24 March 2016

A long overdue budget break for the CBC

 Of all the items in the new federal budget, the one that jumped out at me, and caused a whoop of delight, was the $675-million over five years of new investment in the CBC. For years, Mother Corp has been increasingly starved of funds—finally some much-needed relief.

The October election illustrated yet again the need for an independent voice in the mass media. The daily press, despite being treated with contempt for years by Stephen Harper, overwhelmingly supported re-electing his government. Their duty to their corporate masters reduced them to an unseemly masochism. The CBC is the only truly independent mass medium in the country—the others answer to and are the property of media barons.

But the struggle is far from over. The current CBC Board of Directors is stacked with Stephen Harper's partisan appointees. Nine of the eleven directors, including President and CEO Hubert Lacroix, have contributed to the Conservative Party. The Board must be reformed into a merit-based, non-partisan body.

The watchdog Friends of Canadian Broadcasting has vowed to "make sure that the government fulfills all three of its CBC promises—new funding, meaningful consultation and governance reform." I wish them luck and will continue to support them, and in the meantime rejoice for a revitalized public broadcaster.

23 March 2016

Barack Obama and the ghost of Che

An historical photograph.

Barack Obama, on his recent visit to Cuba, stands at attention for the playing of the Star-Spangled Banner. The president and his companions are standing at the José Marti Memorial in Havana where, across the street, on the wall of the Ministry of the Interior building, looms a mural of the legendary leftist revolutionary Che Guevara.

Who would ever have thought.

21 March 2016

A Dipper writes his party president re leadership

As one of those federal New Democratic Party members who feels we should stop floating across the political spectrum looking for a place to park that offers an election victory and get back to being social democrats, I believe we need a real social democrat to lead that effort. Consequently, I wrote the following open letter to the party president. Perhaps it will have some small influence at the April conference in Edmonton. Perhaps not.

Rebecca Blaikie, President
New Democratic Party

Dear Ms. Blaikie:

I am writing in regard to the current leadership of our party. I will be blunt. If Tom Mulcair remains as leader, I will find it difficult to retain my membership. This is not to criticize Mr. Mulcair. He has worked hard for the party and deserves respect for his efforts, but I simply do not believe he is a social democrat. His autocratic style of leadership (he has been compared to Stephen Harper on that score) is not appropriate for a democratic party, and he seems uncomfortable with the principles of social democracy.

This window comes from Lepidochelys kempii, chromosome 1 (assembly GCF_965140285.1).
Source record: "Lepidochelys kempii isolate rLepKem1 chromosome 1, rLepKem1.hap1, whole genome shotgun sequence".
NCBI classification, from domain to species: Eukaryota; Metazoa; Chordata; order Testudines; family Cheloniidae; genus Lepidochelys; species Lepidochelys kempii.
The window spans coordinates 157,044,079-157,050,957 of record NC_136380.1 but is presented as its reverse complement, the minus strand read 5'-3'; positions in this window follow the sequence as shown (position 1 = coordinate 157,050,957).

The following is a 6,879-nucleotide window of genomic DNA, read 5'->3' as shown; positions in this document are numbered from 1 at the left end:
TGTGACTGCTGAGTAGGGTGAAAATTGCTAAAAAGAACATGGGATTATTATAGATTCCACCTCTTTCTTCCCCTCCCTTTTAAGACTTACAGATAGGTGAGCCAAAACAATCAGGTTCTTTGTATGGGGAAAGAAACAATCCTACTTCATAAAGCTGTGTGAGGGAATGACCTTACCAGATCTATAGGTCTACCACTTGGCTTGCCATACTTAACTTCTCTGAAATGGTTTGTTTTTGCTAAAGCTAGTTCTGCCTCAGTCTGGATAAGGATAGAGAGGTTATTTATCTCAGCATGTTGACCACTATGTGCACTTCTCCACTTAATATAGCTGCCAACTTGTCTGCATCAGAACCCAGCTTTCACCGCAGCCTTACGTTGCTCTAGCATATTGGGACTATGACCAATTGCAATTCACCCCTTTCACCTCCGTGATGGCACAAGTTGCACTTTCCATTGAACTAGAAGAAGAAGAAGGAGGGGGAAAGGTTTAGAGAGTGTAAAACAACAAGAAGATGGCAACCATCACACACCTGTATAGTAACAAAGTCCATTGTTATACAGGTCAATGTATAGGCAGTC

Both these weaknesses were illustrated by his heavy-handed purging from the party of supporters of the Palestinians. These people have suffered generations of abuse. Ethnically cleansed, militarily occupied, more of their land colonized every year, they are a people social democrats instinctively spring to the defence of. Mr. Mulcair, it seems, lacks that instinct. The day I heard that Morgan Wheeldon, candidate for Kings-Hants, was forced to step down was the day I no longer felt guilty about strategically voting Liberal. (My candidate won.)

On the first page of the party's website, the logo reads "Tom Mulcair" followed, in smaller letters, by "NDP." I find this offensive. No man comes before the party and no man is bigger than the party, symbolically or literally. Social democratic principles must come before image and political correctness. The party has an opportunity to employ these principles in offering alternatives to a capitalism that, at least in it neoliberal form, is increasingly failing the 90 per cent. We need a true social democrat to lead that effort. With all due respect, Tom Mulcair is not that leader.

Bill Longstaff

20 March 2016

Mme. Arbour once again bemedalled

Last Thursday, Governor General David Johnston presented Louise Arbour with yet another award, the UNA-Canada Pearson Peace Medal, which honours outstanding Canadian achievements in the field of international service and understanding.

Mme. Arbour has led one of our country's most illustrious careers. In 1996, she was appointed Chief Prosecutor of the International Criminal Tribunal for Rwanda, and of the International Criminal Tribunal for the former Yugoslavia. She became the first UN prosecutor to indict a serving head of state for war crimes.

She then served on the Supreme Court of Canada from 1999 to 2004, and as the UNʼs High Commissioner for Human Rights from 2004 to 2008.

She holds a long list of awards, including the Order of Canada, France's Legion of Honour and honorary doctorates from twenty-seven universities. She has served as President and CEO of the International Crisis Group and has been involved in the International Commission Against the Death Penalty and the Global Commission on Drug Policy. She is currently a jurist in residence, providing strategic advice to lawyers of the International Trade and Arbitration Group and mentoring younger lawyers.

According to UNA-Canada, "Her leadership is a model—professional and personal—for young men and women aspiring to making peaceful change in the world through the enforcement of law and justice for all." Indeed.